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Old 09-27-2022, 07:51 PM   #9
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Quote:
Originally Posted by Larry-NC View Post
Looks like you got the picture uploaded, even though it is sideways. For this forum, always take pictures with the button on the right to get them to render properly.

A worse spot is where the roof membrane tucks under the transition molding, across the back and down the side. This is worse than the gutter rails. Is the front equally bad? The caulk everyone prefers is Dicor Lap Sealant. It does shrink. The regular maintenance is to scrub it clean and gob some more lap sealant on/over the cracks. The alternative is to scrub the area clean and apply 4" wide Eternabond tape over the full length. Eternabond claims to be good for 10 years. In my experience it's good for 12 or 13. Then you put another layer over it. Our Cherokee 38P is a 2008, and I did just applied more Eternabond this summer. It sits outside with no cover all the time.

You really need to determine whether there are any soft spots on the roof decking and whether there is any evidence of water intrusion on the inside, before you decide on what action to take. If you have no water intrusion and no soft spots, you could simply replace the trim insert, and either apply more Dicor lap sealant or apply Eternabond. When you replace the insert, remember that it shrinks. I replaced ours (38' long) 5-6 years ago and had to do it again this summer because it shrunk. This time I just left 3-4" of extra at each end. Some manufacturers loosen the metal rail and fold the extra trim behind it.
There was sign of water intrusion. The ceiling, wall next to the slide and main floor had water damage. All below where this pic was taken. Haven’t ripped down the ceiling yet to see how bad it is.
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Old 09-27-2022, 08:16 PM   #10
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Personnaly, I use urethane caulk/bonding. It cures well even if the surfaces are damp.

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Old 09-27-2022, 08:20 PM   #11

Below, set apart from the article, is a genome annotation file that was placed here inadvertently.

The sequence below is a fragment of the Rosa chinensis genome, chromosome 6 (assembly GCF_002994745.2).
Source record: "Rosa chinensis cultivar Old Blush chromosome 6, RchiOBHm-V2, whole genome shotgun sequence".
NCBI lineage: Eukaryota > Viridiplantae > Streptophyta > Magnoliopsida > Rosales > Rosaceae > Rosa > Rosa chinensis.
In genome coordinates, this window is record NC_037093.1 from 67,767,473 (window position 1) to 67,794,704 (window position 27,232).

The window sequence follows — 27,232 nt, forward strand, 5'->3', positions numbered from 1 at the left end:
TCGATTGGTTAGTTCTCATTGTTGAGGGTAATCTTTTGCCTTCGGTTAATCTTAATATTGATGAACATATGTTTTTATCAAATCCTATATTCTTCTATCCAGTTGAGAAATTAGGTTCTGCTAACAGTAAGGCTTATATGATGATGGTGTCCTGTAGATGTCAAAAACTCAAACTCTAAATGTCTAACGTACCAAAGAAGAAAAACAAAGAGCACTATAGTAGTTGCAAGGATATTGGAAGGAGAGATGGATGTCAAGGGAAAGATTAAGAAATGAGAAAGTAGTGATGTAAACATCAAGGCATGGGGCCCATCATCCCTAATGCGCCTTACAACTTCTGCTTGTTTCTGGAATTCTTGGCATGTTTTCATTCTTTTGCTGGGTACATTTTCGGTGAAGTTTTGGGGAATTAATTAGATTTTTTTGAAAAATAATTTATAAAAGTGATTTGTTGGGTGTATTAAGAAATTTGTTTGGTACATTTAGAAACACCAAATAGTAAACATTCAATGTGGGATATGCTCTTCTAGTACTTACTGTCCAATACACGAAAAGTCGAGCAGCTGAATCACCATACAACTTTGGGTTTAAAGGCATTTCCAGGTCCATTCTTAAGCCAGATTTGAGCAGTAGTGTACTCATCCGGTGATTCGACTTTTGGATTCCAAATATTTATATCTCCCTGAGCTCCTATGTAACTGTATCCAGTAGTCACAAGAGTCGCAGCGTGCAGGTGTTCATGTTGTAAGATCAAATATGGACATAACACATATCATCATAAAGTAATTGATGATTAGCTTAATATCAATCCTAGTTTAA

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Don't rip down the ceiling yet

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Originally Posted by AngryBear View Post
There was sign of water intrusion. The ceiling, wall next to the slide and main floor had water damage. All below where this pic was taken. Haven’t ripped down the ceiling yet to see how bad it is.
Don't rip down the ceiling yet. First get on the roof and find out how the decking is. Pick a spot where it is unlikely to have intrusion. Put your ladder there and climb to the roof. Move around--hands and knees might be best--and test each spot with your hands before putting weight on it. Find all the bad spots. If they are of any size at all, you are facing the task of stripping the roof and replacing the decking, at least in bad areas. The damaged ceiling is attached to the roof trusses. Some of them may need to be replaced, too. Easier to start at the top than the bottom.

When DW came to me in 2012, her dowry was a 2002 22-foot Northwood Nash trailer. She had bought it used and full-timed in it for six years. It had leaks when she got it and they hadn't been fixed well. There were soft spots by both awning brackets, two leaks at the front transition (left corner and center) similar to your back transition piece, and everything in the back was soft for the first six feet from the back.

I've taken the rails loose for five feet in the front, pulled off the transition piece, and replaced/repaired two roof trusses. There's a 1x2 strip that runs all the way around the trailer, atop the 2x2 header on the wall. The truss end and the on-edge 1x2 share the 2x2. Screws horizontally through the 1x2 into the trusses hold them in place. Screws vertically through the 1x2 hold the assembly to the wall. When I had rebuilt the trusses and 1x2 framing and had it screwed in place, I used fast-set construction adhesive, shot between the truss bottom and the ceiling panel, to anchor the ceiling. I shot the adhesive, my son pushed the ceiling up and let it drop, waited a couple of minutes and pushed it again where it stuck.

I cleaned the bottom of the roof membrane and used the proper contact cement. My son and I pulled the membrane in place and let it set. Once it had set, I replaced the front transition piece. That's a sandwich, designed to withstand the water you get when driving 60 mph through a rainstorm. First the membrane goes metal piece that comes up from the front--the metal overlaps the membrane. Then a layer of butyl tape between the membrane and metal. Then another layer of butyl tape on the transition piece, placed so half is over metal and half over membrane.

The back (not started yet) is layered differently, membrane over metal.
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Old 09-27-2022, 10:32 PM   #12
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Ok Folks , Dicor is JUNK plain and simple . It's not a adhesive like people think it is . It's a water diverter that's it and it doesn't even do that good . Any adhesive applied to a TPO material has to have a TPO primer applied first . Dicor doesn't even stick to tpo . It's a ripoff. Anything that says RV sealant is a junk product .
Those inserts on the trim of trailers do t keep water out . Water enters the molding follows the crooked screw or stripped screw and you have hidden water intrusion that may take time to appear, but it's there , even in brand new rigs . I spent 200 hours to make my rig water proof, top, bottom , sides . Literally I'm guessing 400 exterior screws all pulled and holes sealed and screws back in .
Keep buying the Dicor and tape and you get what you get .my rant is over lol